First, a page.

Quick Reference

Time Period:
Prior to 1936


Oil on Canvas



25 X 30

Berkshire Businessmen's AL, 1936




No photograph is known to exist.

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Featured Artwork: An Autumn Song


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RSW's Diary Comments


Additional Notes

North Adams Transcript, April 10, 1936
North Adams Transcript,
April 10, 1936: Headline

North Adams Transcript, April 10, 1936

"Mr. Woodward will also exhibit 'An Autumn Song,' a scene of late fall."

The above quote is everything we know about this painting which is not helpful in determining its actual subject. However, figuratively "late fall" tells us this is most likely a "November Painting." While it does not have its own gallery yet, one will becoming soon because we are just now beginning to understand that the month itself is one of the artist's favorites in a deeply symbolic and poetic way.

In poetry November represents "repose" like the musical term's meaning, ' the release of tension' or but also retirement. The moment between movements (to use musical terminology). What is unique about November more than any other month is that it is not only the transition before winter but also to the winter solstice when the waning daylight transitions and it is after the harvest and before the holidays. It is an "in between" state, a twilight if you will or early evening. So it represents the calm of completion, the reticence and satisfaction that results. ★ See more below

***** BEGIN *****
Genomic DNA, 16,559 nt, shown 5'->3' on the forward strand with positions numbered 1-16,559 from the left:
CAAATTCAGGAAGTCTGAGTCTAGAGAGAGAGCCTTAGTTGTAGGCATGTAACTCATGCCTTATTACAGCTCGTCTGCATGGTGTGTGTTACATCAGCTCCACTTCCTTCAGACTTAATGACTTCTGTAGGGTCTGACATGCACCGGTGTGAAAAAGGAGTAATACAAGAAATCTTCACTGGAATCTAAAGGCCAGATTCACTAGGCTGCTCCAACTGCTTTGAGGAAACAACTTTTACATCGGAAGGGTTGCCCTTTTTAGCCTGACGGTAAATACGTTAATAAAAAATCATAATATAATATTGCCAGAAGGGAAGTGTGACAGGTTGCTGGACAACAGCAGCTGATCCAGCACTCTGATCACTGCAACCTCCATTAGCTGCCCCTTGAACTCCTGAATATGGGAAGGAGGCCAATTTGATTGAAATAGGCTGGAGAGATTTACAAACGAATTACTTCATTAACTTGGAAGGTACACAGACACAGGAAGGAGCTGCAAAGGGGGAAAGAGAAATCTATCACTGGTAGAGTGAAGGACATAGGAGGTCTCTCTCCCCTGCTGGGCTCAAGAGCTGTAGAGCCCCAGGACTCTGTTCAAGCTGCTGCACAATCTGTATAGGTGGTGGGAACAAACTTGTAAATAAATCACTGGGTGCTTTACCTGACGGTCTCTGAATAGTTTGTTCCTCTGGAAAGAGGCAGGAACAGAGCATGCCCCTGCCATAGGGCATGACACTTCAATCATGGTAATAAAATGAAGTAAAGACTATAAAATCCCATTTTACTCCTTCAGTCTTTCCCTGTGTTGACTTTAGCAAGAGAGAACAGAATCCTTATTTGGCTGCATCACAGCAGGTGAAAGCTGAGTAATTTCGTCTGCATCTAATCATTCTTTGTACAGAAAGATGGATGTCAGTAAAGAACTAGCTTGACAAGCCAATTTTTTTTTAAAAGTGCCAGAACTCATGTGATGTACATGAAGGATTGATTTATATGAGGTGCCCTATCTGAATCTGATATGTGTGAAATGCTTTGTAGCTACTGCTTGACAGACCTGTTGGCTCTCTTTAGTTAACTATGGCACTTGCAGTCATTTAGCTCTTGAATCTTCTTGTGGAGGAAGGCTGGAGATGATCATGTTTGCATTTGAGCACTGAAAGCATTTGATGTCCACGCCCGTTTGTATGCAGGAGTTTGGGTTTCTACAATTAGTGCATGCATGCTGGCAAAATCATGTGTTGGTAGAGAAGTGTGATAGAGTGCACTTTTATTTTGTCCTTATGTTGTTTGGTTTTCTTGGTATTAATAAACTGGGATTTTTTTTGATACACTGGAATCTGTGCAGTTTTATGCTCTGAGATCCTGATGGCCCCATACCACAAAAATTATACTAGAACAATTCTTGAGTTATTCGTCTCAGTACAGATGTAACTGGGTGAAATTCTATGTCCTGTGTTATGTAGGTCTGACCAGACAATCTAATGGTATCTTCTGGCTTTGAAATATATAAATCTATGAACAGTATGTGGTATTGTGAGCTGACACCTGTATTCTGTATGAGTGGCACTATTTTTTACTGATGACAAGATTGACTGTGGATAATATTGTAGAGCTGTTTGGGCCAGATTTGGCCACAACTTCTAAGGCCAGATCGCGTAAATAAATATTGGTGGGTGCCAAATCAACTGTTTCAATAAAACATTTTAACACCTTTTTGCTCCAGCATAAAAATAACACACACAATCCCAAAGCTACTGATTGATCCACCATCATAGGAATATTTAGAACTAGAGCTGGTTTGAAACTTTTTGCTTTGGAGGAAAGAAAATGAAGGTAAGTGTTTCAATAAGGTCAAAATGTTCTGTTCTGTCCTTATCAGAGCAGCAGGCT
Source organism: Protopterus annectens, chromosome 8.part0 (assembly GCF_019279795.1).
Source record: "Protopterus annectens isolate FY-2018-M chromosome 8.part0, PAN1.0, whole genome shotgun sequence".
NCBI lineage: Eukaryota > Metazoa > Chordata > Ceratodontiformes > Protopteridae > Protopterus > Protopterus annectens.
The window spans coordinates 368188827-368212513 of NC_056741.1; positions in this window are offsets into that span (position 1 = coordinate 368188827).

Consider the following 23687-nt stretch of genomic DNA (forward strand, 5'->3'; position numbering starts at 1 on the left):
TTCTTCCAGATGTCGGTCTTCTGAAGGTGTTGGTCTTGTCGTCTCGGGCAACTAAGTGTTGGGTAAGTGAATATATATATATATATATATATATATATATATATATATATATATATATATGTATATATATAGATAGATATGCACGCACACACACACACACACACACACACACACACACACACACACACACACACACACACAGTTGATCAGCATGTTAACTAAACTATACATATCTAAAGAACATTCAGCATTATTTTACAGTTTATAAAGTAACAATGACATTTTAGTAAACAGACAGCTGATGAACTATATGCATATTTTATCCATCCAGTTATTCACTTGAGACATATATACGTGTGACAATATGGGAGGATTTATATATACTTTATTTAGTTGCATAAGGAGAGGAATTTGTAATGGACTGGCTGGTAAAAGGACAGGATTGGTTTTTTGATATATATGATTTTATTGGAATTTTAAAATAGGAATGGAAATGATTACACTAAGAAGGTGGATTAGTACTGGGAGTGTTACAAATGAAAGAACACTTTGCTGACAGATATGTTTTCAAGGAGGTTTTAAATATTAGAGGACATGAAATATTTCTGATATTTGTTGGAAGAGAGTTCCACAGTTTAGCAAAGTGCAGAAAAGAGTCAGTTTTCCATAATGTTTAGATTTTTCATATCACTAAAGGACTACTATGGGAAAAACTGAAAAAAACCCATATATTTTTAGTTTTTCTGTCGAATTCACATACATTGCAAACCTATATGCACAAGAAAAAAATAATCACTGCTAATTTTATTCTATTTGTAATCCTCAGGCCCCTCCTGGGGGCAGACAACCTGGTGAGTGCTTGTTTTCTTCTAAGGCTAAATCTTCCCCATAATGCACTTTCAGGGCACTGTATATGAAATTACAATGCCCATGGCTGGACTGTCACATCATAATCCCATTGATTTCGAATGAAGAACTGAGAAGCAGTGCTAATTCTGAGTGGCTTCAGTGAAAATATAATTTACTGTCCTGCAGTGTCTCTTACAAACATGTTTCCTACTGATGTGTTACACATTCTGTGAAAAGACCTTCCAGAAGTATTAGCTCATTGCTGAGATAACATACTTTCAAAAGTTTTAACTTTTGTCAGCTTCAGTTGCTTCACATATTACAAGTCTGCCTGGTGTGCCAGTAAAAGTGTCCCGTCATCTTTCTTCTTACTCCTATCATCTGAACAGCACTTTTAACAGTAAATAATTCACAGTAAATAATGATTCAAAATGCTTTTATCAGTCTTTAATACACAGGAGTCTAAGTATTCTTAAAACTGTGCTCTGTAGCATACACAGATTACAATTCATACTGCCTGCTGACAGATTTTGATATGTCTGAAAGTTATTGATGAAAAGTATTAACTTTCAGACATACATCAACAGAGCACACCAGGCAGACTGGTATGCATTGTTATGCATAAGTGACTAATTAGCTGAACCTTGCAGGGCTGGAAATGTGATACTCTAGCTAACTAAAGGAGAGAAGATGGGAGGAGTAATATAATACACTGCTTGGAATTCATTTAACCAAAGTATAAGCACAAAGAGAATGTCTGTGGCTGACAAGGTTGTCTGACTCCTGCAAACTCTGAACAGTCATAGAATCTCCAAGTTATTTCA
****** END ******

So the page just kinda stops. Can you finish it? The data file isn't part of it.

Another important note on this painting is its name. Woodward did not use it often, but when you find a painting with the word "Song" in its name. It is a tip-of-the-hat to artist James Abbott McNeill Whistler and 'how a painter [can] attempt to emulate the aesthetic qualities of music.' Particularly, getting the harmonious notes of a scene to evoke a feeling rather than telling a story. Whistler, would name some of his work like a composer would name a symphony. Woodward would also used the word "symphony" to convey a similar atmosphere. "Song", "Symphony", and "November" are all connected to the same rhythmic and harmonizing aesthetic.

Woodward would also use the word "parade" to infer marching or a march.

Woodward on November:

"From Engineer to Artist Perforce" | Boston Evening Transcript | December 8, 1920
by Margaret C. Getchell

"The hills are very lovely, even in November. Say 'even in November' to Mr. Woodward, and he will expostulate. He loves November as it touches his hills, and thinks it is a much-abused month, for it brings many a scene which invites the artist's eye as forcefully by its very wistfulness, as does the frisky joy of the springtime, or the quiet peace of winter's snow-bound fields, or the hilarity of the gay-colored autumn... "